This past weekend, I attended the African American Leadership Conference at Texas State University – San Marcos. It’s always good to go back to your old stomping grounds and see that things are still going strong. It was good to see old friends and advisors still making an impact in lives of young people, just like they made and impact in mine. It was amazing to students tell me that my workshop made an impact on them or that the “the info was going to increase my leadership swag, for real my dude.” But the best experience for me was sitting in a workshop and hearing this, “I’m tired of talking about niggas and bitches! We been talking about that stuff for decades, can we move on?” – A. Curette, Jr. UT ResLife
Considering we just had a similar discussion here on The Block, I found it interesting to hear the tone of frustration in his voice. The tone of his voice was like the look on Tiger’s face when he heard his ex-wife was re-marrying…..her financial advisor!! His comment/question made me think about the conversations we have in Black America that we really need to end. Some of the conversations I am about to highlight take up way too much space and time in our communities. The more we focus on these conversations, the less we focus on the real issues facing our community. Without further ado, let’s review the conversations we need to STOP having in Black America:
Conversation 1: Should we call each other nigger or bitch?
Let’s put this conversation to rest please. Whether we own the word or put a positive spin on it doesn’t matter. Those two words are in the English vocab for the foreseeable future. Hell, even Kreayshawn and Nasty-V have picked them up! We cannot control what others chose to call us, unless it boss or employee. Can we replace this conversation with one about entrepreneurship? Let’s debate about whether we should try to build communities like Rosewood, Greenwood/Archer/Pine, and Black Wall Street or should we try to build businesses that service communities outside our own?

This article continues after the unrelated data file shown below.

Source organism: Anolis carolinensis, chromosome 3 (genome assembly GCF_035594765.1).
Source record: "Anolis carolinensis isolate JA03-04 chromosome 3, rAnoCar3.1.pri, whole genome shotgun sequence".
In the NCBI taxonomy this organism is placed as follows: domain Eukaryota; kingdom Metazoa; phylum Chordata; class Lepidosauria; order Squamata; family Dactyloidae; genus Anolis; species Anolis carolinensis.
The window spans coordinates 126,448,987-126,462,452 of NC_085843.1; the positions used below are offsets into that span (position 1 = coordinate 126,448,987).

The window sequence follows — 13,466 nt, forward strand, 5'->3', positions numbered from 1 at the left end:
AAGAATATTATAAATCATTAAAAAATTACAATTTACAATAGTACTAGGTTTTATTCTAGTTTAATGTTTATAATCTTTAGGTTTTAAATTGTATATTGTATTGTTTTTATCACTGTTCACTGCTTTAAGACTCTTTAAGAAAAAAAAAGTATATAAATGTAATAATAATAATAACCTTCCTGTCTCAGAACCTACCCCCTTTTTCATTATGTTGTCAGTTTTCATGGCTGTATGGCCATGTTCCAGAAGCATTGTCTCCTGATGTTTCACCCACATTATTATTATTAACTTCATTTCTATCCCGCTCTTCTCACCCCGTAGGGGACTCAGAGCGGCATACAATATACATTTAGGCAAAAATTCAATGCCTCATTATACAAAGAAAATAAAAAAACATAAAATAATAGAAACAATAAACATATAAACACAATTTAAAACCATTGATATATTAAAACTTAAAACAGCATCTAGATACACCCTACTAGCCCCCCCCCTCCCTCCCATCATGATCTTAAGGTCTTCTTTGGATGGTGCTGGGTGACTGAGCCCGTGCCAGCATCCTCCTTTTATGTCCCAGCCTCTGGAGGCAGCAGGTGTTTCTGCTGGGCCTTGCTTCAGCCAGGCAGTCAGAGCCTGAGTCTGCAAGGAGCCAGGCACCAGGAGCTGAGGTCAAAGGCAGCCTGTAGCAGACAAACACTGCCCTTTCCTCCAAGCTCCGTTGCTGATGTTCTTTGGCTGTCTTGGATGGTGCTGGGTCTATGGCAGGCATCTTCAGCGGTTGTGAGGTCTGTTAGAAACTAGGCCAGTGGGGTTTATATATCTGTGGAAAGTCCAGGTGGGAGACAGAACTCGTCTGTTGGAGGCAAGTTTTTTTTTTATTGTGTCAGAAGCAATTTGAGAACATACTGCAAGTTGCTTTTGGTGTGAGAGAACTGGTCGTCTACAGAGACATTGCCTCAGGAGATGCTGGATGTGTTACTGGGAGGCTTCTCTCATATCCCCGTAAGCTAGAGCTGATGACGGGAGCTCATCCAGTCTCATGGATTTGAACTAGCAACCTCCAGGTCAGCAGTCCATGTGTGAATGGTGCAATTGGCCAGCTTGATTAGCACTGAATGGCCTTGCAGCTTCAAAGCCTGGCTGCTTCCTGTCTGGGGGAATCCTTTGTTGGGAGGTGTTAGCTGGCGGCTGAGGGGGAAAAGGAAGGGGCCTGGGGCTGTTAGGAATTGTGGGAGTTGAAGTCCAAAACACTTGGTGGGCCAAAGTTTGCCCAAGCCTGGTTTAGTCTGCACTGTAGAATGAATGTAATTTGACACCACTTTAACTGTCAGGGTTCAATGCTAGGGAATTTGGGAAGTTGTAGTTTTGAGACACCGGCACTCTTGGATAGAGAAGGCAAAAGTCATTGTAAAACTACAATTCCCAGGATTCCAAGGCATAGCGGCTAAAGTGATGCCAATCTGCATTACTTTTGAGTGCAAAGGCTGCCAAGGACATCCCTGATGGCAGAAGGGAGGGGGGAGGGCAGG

Conversation 2: Where are all the Black Fathers?
Stop, it!! We know where they are! They are either locked up, strung out, or making more babies….right? Wrong. Black men are beginning to take care of their families and responsibilities, but we don’t hear about them. Sometimes we can promote unwanted behavior by focusing on it too much, it’s called negative re-enforcement! I am not suggesting we ignore the problem, let’s just stop talking about it and start doing something about it. Can we replace this conversation with one about the rise of the black family? Despite what you see and hear, there are a LOT of black families that are sticking together, raising kids, and building a legacy of consistency and love. Let’s talk about how to promote the black family, support single parents, and enlighten our brother and sisters so they don’t turn to sex as a way of validation and acknowledgment of their adulthood. Can we have a real dialogue about sex in the black church instead of just saying don’t do “it” or you will go to hell?
Conversation 3: Where are Black leaders/churches?
Really? Are we still talking about Black leadership and what are the churches doing for the community? Just because the leaders in the 50’s and 60’s were reverends, that doesn’t mean the leaders of our generations will be men and women of the cloth. The leaders that we are looking for don’t exist, because we don’t want leadership, we want a savior, a cure all. And it ain’t happening, #dontholdyourbreath. The leadership we are looking for is in the mirror and on your Iphone. There are some brilliant minds in the black blogosphere with wonderful suggestions on how we can pull ourselves up by our bootstraps. There are great movements out here that young black people have started that impact the present and future of our communities everyday. And there are plenty of churches out there grinding in the community, but because we all want to go to mega churches….let me stop. Can we replace this conversation with one about what movement or cause we should focus on? Let us debate about what issue in our community we should tackle first and let the debate be waged with our time and money instead of words.
Conversation 4: Who is the greatest basketball player of all time?
It’s Michael Jeffery Jordan. No explanation needed. Go play some where I’m busy!!
Seriously, its time to move on, move up, and move now (s/o to AALC). We have to shift our thoughts from the fluff and move on to the substance. While we are arguing about how churches don’t do enough for the community, other cultures are talking about how to get more legislation passed for federal funding for their kids to go to college. While we seriously debate about who was better between Pac and Biggie, other cultures are debating the profitability of public space travel. So my question to the block is what other conversations do we need to R.I.P in the black community? And what conversations do we need to start having? I’ll meet you in the comments section.